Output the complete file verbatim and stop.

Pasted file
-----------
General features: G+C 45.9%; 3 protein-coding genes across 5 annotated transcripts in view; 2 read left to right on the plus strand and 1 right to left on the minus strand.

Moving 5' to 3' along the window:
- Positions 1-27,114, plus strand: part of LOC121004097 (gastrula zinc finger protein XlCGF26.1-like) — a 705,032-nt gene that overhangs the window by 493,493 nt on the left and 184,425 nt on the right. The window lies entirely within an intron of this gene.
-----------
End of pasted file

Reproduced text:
General features: G+C 45.9%; 3 protein-coding genes across 5 annotated transcripts in view; 2 read left to right on the plus strand and 1 right to left on the minus strand.

Moving 5' to 3' along the window:
- Positions 1-27,114, plus strand: part of LOC121004097 (gastrula zinc finger protein XlCGF26.1-like) — a 705,032-nt gene that overhangs the window by 493,493 nt on the left and 184,425 nt on the right. The window lies entirely within an intron of this gene.